Labour to double depreciation rate in targeted industries
UPDATED: The major new element in the Labour Party's manufacturing policy, announced today, assumes depreciation rates for assets in each affected industry would double, a party spokesman says.
The additional details from this morning's manufacturing policy announcement by Labour leader David Cunliffe comes as predictable brickbats and bouquets arrived from across the political spectrum.
Economic Development Minister Steven Joyce called it "same old, same old", while the First Union headlined its press statement "at last: a manufacturing policy."
Peak lobby group Business New Zealand headlined its response "focus on manufacturing welcome" but went on to suggest "some of the policies need more work."
Instead of accelerated depreciation, BusinessNZ would prefer an across the board cut to the corporate tax rate.
The accelerated depreciation policy is assumed to cost $30 million in its first year, rising to $70 million, and Cunliffe it was "envisaged" that the policy would apply to all manufacturers when fiscal circumstances permitted.
In the meantime, "the policy has been costed on the assumption that the diminishing value (DV) rate of depreciation for each asset class within the affected industry would double," said a Labour spokesman in an email responding to questions from BusinessDesk.
"For example, the default class for the 'chemical plant and machinery' industry category currently has a DV rate of 13 percent per annum. This is based on an assumed useful life of 15.5 years. Our costing has assumed that this (DV) rate of depreciation increases to 26% per annum."
The policy had been costed, in part, from official statistics on gross fixed capital formation, broken down by industry grouping.
"We got some advice from external consultants, particularly on working out an appropriate average weighted (across asset classes) rate of depreciation for each industry grouping."
Assuming the policy contributed to higher economic growth rates, its net fiscal cost would be expected to be lower.
BusinessNZ said "allowing certain sectors accelerated depreciation on plant and equipment would provide assistance by reducing the tax burden in the early period following the equipment purchase."
"However, choosing which sectors or industries should get this tax assistance would be problematic. Any policy changes should assist all industries. More fundamentally, given that the depreciation proposal would essentially be a reduction in the tax burden on manufacturers, a better form of assistance would be a simple reduction in the corporate tax rate."
O'Reilly was more supportive of Labour's plan to increase government procurement from local firms by a target of $200 million a year.
"In many instances, government contracts have gone to overseas companies even when New Zealand-made options were available at better price and quality," he said. "New Zealand manufacturers would prefer government agency purchase decisions based on explicit, transparent criteria so local manufacturers have a fair chance when competing against overseas providers for New Zealand government business."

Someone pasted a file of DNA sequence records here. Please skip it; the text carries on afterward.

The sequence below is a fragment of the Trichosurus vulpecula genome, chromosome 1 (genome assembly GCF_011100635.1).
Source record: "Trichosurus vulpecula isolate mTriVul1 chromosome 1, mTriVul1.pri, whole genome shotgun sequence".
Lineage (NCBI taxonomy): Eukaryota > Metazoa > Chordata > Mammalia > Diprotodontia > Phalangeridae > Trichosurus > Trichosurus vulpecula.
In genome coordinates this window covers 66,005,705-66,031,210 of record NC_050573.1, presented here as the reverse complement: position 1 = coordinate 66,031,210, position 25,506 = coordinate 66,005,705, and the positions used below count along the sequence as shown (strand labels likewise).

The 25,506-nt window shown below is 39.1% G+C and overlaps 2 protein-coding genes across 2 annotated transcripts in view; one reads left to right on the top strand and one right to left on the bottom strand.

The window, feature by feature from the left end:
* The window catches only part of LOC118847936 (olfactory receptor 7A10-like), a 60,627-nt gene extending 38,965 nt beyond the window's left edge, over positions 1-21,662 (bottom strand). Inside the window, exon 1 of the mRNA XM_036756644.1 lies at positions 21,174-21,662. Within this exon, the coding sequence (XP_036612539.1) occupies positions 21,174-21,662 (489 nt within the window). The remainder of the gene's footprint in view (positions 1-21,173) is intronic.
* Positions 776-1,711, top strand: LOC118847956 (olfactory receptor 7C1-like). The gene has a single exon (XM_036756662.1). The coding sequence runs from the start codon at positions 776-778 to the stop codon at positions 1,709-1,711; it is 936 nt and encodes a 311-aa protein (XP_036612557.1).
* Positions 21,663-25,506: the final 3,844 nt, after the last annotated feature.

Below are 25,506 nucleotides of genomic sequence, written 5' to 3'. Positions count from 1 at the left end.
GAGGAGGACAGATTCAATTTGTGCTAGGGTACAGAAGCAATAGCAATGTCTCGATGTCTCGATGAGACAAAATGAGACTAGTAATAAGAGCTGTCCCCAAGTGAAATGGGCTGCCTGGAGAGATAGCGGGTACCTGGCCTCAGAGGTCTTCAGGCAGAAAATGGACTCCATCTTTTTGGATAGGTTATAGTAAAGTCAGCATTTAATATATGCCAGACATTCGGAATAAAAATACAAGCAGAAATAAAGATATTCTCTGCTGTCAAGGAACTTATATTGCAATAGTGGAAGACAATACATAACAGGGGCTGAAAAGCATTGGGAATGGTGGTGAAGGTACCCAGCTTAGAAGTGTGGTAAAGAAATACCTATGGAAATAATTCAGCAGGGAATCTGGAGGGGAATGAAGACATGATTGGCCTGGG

Accelerated depreciation, buy Kiwi-made core of Labour manufacturing policy
EARLIER: The Labour Party has unveiled its pitch to the manufacturing sector, adding accelerated depreciation for advanced manufacturing and promising to target more government procurement from local firms.
Labour leader David Cunliffe launched the policy to an Auckland business audience this morning, adding the depreciation and procurement policies to the known suite of Labour's approach for manufacturing, including research and development tax credits, lower power prices, a more active monetary policy to create "a more stable exchange rate" and a suite of sector-specific "Economic Upgrade" packages.
"Our aim is to influence investment policy overall," said Cunliffe. "To change the culture of investment in New Zealand so that firms, entrepreneurs, and investors feel confident in developing world-beating ideas here."
Cunliffe offered little detail on the accelerated depreciation policy beyond saying it would cost $30 million in its first year, rising to $70 million over time and would target "advanced manufacturing", defined by the Ministry of Business, Innovation and Employment as high and medium-high technology.
"We envisage extending it to all manufacturers over time," said Cunliffe.
Economic upgrade packages, such as the one already announced for the wood processing industry, would be rolled out for other sectors.
On government procurement policy, Cunliffe pledged a target to increase by $200 million the value of contracts let to New Zealand rather than foreign firms, while remaining compliant with World Trade Organisation rules. That would be worth around 2,000 jobs, he said, citing low quality rolling stock bought from China by KiwiRail and the impending billion dollar revamp of the Inland Revenue Department's computer system as examples where local industry should be able to participate.
Resumption of the Labour policy, dumped by National in 2009, of a 12.5 percent tax credit for research and development expenditure, was also reconfirmed.
Cunliffe rejected the mindset of "New Zealand as a tiny boat adrift in the turbulent seas" with "no alternative but to passively ride the cycle of global commodity prices", characterising this as a "Thor Heyerdahl approach to economic strategy."
"It creates a 'Kontiki' economy that drifts with the current, without a rudder or an engine," he said, referring to the 1947 trans-Pacific crossing by Heyerdahl, a Norwegian ethnographer, in a hand-built raft to demonstrate ancient peoples could make long sea journeys.